Hockensmith seeking Board of Education seat

July 22, 1998|By DAVE McMILLION

Ricky A. Hockensmith said he decided to run for the Washington County Board of Education because he wants a say in how education will be offered in the county, especially in light of a recent curriculum audit.

The audit released last year showed a wide range of problems in the school system, including shortcomings in curriculum development, infrequent use of computers and fragmented staff development.

Hockensmith described the school system as being on the "cutting edge" with its release of the audit.

"It was a very important step," said Hockensmith, 45, of 9808 Wandering Lane, Hagerstown.

Hockensmith said he also wants the board to avoid getting overly involved at the school level, letting administrators do their jobs instead.

Hockensmith also favors:

HEIGHT="6" ALT="* " NATURALSIZEFLAG="0" ALIGN="BOTTOM"> Evaluation of teacher performance.

HEIGHT="6" ALT="* " NATURALSIZEFLAG="0" ALIGN="BOTTOM"> Better communication between the school board, the Washington County Commissioners and the Washington County Teachers Association.


HEIGHT="6" ALT="* " NATURALSIZEFLAG="0" ALIGN="BOTTOM"> Instrumental music in elementary schools.

Hockensmith said a position on the school board may be a "springboard" to another elected office, but he did not say what.

"I'm kind of gregarious and outgoing," Hockensmith said.

Hockensmith is a risk management administrator for the Maryland Department of Public Safety and Correctional Services, which oversees agencies such as the Division of Correction and the Division of Parole and Probation.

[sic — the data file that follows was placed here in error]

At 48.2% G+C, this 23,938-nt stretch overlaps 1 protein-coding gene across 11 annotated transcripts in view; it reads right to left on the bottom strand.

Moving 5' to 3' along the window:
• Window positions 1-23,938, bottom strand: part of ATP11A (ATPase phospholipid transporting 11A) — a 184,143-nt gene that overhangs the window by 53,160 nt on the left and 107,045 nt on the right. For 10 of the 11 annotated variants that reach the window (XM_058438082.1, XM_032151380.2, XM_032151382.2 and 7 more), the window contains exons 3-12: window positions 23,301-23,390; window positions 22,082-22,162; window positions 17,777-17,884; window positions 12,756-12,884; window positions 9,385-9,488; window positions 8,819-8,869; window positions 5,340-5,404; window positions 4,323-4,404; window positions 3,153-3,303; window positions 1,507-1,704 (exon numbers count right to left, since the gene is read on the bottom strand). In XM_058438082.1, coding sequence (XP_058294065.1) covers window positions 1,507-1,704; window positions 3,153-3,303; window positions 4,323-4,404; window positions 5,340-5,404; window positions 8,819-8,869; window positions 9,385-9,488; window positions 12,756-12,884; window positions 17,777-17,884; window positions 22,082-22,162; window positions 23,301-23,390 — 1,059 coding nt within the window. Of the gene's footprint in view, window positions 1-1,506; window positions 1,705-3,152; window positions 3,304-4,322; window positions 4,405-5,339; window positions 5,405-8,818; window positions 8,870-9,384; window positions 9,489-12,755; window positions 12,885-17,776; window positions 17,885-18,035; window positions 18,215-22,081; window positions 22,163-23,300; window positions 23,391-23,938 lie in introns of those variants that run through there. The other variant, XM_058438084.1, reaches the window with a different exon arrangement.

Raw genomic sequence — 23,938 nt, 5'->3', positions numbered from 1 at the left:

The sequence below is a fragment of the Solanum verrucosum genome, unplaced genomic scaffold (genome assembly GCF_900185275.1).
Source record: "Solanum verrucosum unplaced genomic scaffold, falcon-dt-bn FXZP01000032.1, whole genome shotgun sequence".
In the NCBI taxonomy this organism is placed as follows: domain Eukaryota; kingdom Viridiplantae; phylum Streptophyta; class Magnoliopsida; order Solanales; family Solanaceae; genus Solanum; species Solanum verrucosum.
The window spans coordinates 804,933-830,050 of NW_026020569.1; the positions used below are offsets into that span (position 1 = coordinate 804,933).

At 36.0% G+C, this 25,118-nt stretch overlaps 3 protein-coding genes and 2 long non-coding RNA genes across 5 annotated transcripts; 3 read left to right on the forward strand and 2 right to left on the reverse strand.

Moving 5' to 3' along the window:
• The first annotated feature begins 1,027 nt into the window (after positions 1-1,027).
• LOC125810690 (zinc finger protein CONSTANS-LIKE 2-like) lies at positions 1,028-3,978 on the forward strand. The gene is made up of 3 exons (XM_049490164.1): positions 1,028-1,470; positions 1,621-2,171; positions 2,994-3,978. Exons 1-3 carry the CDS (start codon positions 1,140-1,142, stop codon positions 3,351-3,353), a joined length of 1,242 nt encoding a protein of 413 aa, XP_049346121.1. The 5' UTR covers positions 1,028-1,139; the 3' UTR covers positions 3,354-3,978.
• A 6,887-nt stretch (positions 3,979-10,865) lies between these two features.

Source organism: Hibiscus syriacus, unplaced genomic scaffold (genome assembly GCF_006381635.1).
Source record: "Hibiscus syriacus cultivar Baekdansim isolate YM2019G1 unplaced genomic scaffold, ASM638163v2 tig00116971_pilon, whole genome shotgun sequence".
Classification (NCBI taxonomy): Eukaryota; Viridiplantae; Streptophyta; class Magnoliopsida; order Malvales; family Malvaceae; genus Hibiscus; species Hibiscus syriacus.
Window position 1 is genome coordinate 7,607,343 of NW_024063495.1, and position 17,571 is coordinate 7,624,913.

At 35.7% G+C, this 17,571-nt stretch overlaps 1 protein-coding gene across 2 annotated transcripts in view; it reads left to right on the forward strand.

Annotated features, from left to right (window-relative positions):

Hockensmith's job is to prevent work-related injuries and to help people deal with work accidents. His office is in Baltimore, but is being moved to Hagerstown.

He also has worked as a safety manager at the State Highway Administration and as an engineer for Baltimore Gas and Electric. He served in the U.S. Navy.

Hockensmith, a father of six, grew up in the area but left in 1971. He moved back in 1996.

Hockensmith is among 16 people in the school board race. Two seats are newly created, and will increase the size of the board from five to seven members.

The 16 candidates will face off in the Sept. 15 primary, with the top 10 vote-getters vying for the five seats in the Nov. 3 general election.

The top three vote-getters in the general election will serve four-year terms and the next two highest vote-getters will serve two-year terms.

After this election, a school board member will make $4,800 a year and the president will make $4,900.

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